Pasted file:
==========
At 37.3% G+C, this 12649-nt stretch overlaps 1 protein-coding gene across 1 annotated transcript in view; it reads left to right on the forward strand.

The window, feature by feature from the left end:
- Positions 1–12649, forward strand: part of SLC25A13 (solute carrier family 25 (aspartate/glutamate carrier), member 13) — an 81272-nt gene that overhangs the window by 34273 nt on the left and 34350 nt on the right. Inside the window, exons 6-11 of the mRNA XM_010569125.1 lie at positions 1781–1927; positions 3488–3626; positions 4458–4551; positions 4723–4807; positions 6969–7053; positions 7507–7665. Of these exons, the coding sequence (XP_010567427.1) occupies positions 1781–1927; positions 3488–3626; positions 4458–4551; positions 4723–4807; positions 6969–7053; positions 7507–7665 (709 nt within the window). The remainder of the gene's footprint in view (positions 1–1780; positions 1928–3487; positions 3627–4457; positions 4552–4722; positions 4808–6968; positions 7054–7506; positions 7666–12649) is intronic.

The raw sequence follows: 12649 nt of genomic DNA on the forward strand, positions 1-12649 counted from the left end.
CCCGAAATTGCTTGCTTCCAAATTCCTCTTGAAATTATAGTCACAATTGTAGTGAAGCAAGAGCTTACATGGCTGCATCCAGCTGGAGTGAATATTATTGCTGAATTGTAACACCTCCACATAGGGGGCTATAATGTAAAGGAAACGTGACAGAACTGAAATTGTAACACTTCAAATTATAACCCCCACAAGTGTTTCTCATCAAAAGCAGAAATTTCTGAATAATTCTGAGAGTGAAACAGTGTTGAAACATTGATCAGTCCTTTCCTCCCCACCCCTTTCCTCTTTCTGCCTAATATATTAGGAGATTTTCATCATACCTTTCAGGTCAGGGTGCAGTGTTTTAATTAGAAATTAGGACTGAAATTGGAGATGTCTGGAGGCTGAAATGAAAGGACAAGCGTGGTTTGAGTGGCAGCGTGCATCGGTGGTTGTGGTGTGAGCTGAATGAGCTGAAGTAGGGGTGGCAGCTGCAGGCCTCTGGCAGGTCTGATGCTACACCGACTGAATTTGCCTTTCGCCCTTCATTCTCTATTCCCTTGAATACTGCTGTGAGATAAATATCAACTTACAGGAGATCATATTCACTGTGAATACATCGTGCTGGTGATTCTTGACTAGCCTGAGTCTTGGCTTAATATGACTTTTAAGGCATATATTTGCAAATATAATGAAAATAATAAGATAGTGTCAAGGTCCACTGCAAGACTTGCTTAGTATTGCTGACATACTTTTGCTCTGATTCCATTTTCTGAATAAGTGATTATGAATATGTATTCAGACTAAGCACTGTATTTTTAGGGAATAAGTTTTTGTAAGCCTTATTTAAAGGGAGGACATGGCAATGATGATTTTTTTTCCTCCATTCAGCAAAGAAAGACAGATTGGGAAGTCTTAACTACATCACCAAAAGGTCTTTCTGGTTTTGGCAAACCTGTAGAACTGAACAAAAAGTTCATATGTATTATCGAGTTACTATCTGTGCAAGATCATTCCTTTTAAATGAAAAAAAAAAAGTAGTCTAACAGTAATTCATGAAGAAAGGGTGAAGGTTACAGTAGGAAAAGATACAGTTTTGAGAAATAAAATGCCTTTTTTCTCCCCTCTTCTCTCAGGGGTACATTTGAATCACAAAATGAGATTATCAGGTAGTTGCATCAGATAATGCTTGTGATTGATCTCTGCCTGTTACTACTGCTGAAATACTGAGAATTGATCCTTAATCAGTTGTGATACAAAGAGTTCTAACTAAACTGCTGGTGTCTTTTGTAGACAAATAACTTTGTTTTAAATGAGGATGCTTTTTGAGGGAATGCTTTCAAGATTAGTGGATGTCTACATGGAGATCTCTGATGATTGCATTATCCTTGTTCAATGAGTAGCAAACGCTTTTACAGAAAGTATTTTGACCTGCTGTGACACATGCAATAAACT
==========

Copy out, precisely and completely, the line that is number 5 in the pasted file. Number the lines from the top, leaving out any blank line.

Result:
CCCGAAATTGCTTGCTTCCAAATTCCTCTTGAAATTATAGTCACAATTGTAGTGAAGCAAGAGCTTACATGGCTGCATCCAGCTGGAGTGAATATTATTGCTGAATTGTAACACCTCCACATAGGGGGCTATAATGTAAAGGAAACGTGACAGAACTGAAATTGTAACACTTCAAATTATAACCCCCACAAGTGTTTCTCATCAAAAGCAGAAATTTCTGAATAATTCTGAGAGTGAAACAGTGTTGAAACATTGATCAGTCCTTTCCTCCCCACCCCTTTCCTCTTTCTGCCTAATATATTAGGAGATTTTCATCATACCTTTCAGGTCAGGGTGCAGTGTTTTAATTAGAAATTAGGACTGAAATTGGAGATGTCTGGAGGCTGAAATGAAAGGACAAGCGTGGTTTGAGTGGCAGCGTGCATCGGTGGTTGTGGTGTGAGCTGAATGAGCTGAAGTAGGGGTGGCAGCTGCAGGCCTCTGGCAGGTCTGATGCTACACCGACTGAATTTGCCTTTCGCCCTTCATTCTCTATTCCCTTGAATACTGCTGTGAGATAAATATCAACTTACAGGAGATCATATTCACTGTGAATACATCGTGCTGGTGATTCTTGACTAGCCTGAGTCTTGGCTTAATATGACTTTTAAGGCATATATTTGCAAATATAATGAAAATAATAAGATAGTGTCAAGGTCCACTGCAAGACTTGCTTAGTATTGCTGACATACTTTTGCTCTGATTCCATTTTCTGAATAAGTGATTATGAATATGTATTCAGACTAAGCACTGTATTTTTAGGGAATAAGTTTTTGTAAGCCTTATTTAAAGGGAGGACATGGCAATGATGATTTTTTTTCCTCCATTCAGCAAAGAAAGACAGATTGGGAAGTCTTAACTACATCACCAAAAGGTCTTTCTGGTTTTGGCAAACCTGTAGAACTGAACAAAAAGTTCATATGTATTATCGAGTTACTATCTGTGCAAGATCATTCCTTTTAAATGAAAAAAAAAAAGTAGTCTAACAGTAATTCATGAAGAAAGGGTGAAGGTTACAGTAGGAAAAGATACAGTTTTGAGAAATAAAATGCCTTTTTTCTCCCCTCTTCTCTCAGGGGTACATTTGAATCACAAAATGAGATTATCAGGTAGTTGCATCAGATAATGCTTGTGATTGATCTCTGCCTGTTACTACTGCTGAAATACTGAGAATTGATCCTTAATCAGTTGTGATACAAAGAGTTCTAACTAAACTGCTGGTGTCTTTTGTAGACAAATAACTTTGTTTTAAATGAGGATGCTTTTTGAGGGAATGCTTTCAAGATTAGTGGATGTCTACATGGAGATCTCTGATGATTGCATTATCCTTGTTCAATGAGTAGCAAACGCTTTTACAGAAAGTATTTTGACCTGCTGTGACACATGCAATAAACT